About colour & visual perception
- Colour is not a property of electromagnetic radiation, but rather a characteristic of visual perception.
- The human eye, and therefore human perception, is sensitive to the range of light wavelengths that constitute the visible spectrum, including the corresponding spectral colours from red to violet.
- Light, however, is rarely of a single wavelength, so when an observer notices a red ball they are probably seeing a range of similar wavelengths of light within the visual spectrum.
- Perception of colour is a subjective process as our eyes respond to stimuli produced by incoming light but each of us responds differently.
About the perception of colour
- The perception of colour is a highly subjective experience.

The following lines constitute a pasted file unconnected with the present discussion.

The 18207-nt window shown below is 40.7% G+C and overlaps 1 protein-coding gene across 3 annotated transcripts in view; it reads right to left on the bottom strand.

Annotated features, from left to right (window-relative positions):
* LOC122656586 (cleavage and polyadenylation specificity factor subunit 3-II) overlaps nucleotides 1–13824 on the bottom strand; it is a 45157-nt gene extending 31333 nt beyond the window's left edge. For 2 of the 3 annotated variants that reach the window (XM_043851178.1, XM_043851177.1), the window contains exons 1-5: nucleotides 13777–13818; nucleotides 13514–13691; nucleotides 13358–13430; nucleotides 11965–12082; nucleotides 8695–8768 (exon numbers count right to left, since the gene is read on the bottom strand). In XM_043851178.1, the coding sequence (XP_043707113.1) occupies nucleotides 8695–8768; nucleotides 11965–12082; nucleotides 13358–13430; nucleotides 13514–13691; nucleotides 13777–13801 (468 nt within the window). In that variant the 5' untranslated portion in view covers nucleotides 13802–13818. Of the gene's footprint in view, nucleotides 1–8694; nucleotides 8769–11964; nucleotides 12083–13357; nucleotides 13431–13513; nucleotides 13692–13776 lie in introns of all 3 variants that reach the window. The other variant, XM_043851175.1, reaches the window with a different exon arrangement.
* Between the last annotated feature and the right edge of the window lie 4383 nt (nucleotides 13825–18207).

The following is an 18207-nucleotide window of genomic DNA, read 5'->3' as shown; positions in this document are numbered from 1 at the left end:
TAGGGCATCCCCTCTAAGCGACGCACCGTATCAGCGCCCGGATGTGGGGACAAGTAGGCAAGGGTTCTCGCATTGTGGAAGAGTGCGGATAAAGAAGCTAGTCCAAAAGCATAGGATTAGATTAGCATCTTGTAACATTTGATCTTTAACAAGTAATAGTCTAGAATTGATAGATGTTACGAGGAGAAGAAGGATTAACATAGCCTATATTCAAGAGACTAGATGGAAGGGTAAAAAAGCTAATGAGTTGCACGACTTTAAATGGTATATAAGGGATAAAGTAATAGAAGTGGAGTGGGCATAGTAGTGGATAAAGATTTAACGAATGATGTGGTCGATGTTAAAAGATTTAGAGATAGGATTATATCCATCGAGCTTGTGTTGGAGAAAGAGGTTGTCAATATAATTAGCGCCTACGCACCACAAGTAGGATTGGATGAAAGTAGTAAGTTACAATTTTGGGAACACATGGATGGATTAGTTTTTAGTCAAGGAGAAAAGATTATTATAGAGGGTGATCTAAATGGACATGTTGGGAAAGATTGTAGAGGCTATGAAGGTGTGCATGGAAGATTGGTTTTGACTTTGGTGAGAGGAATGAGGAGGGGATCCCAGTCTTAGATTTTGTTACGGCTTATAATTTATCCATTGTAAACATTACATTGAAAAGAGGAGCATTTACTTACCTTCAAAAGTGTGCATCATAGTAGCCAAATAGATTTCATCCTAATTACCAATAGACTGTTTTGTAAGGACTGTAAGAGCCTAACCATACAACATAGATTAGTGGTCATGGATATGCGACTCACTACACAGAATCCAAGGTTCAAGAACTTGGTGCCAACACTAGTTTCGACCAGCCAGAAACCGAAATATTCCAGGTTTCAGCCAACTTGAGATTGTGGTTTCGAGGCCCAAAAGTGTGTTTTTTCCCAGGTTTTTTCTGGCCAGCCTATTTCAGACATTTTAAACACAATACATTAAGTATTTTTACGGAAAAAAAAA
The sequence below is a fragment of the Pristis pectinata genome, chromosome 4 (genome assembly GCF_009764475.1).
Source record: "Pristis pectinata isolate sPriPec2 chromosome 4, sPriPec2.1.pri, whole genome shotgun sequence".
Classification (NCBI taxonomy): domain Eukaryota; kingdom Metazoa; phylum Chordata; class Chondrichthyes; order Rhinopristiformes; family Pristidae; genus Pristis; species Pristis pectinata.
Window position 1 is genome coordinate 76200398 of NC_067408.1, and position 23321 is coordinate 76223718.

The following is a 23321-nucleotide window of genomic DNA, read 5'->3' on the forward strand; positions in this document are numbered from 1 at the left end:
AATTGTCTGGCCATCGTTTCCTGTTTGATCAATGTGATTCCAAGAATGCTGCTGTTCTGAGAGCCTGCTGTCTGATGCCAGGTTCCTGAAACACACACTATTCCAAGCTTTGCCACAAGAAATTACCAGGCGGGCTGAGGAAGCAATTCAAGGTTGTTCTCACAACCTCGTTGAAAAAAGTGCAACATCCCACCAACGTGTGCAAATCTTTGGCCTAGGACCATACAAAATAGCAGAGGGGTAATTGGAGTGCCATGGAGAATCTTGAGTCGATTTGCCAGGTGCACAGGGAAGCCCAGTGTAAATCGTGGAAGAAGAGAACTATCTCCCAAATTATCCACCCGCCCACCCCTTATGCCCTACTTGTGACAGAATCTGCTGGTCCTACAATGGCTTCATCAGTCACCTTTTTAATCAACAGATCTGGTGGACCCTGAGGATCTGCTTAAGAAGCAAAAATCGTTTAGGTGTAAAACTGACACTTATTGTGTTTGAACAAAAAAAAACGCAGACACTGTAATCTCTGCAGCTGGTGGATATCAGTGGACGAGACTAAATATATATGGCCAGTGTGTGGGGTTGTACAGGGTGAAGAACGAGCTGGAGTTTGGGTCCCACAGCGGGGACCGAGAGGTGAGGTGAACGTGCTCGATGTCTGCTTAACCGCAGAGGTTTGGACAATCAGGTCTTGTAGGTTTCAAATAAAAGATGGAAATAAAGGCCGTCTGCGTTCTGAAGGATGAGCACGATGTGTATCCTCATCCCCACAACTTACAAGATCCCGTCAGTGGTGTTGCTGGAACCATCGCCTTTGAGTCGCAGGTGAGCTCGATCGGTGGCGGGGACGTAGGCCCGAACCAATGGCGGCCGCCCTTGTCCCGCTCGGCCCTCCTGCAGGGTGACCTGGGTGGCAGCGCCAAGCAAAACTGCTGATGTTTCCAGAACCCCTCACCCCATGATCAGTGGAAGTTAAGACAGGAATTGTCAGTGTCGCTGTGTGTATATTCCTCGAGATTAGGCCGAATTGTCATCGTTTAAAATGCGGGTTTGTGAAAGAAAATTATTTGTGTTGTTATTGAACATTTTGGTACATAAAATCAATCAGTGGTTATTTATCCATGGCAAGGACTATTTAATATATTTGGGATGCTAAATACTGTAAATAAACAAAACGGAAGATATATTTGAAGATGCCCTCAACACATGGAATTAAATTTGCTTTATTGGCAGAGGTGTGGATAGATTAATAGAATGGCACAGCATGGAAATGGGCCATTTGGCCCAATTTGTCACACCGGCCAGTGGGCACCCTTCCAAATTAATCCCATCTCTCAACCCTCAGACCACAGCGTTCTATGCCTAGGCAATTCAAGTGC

- The colour of nearby objects can influence colour perception.
- The environment in which colours are observed and the type of object can influence colour perception.
- The physical properties of light, including wavelength and intensity, can affect how colours are perceived.
- An observer’s physical and mental state can affect their perception of colour. Health, medications, mood, emotions, or fatigue can all affect an observer’s eyes, vision, and perception.
- Different observers may perceive colours differently based on their life experiences, linguistic backgrounds, and educational, social, and cultural factors.
- The term “observer” has distinct meanings in various scientific fields, such as special relativity, general relativity, quantum mechanics, thermodynamics, and information theory.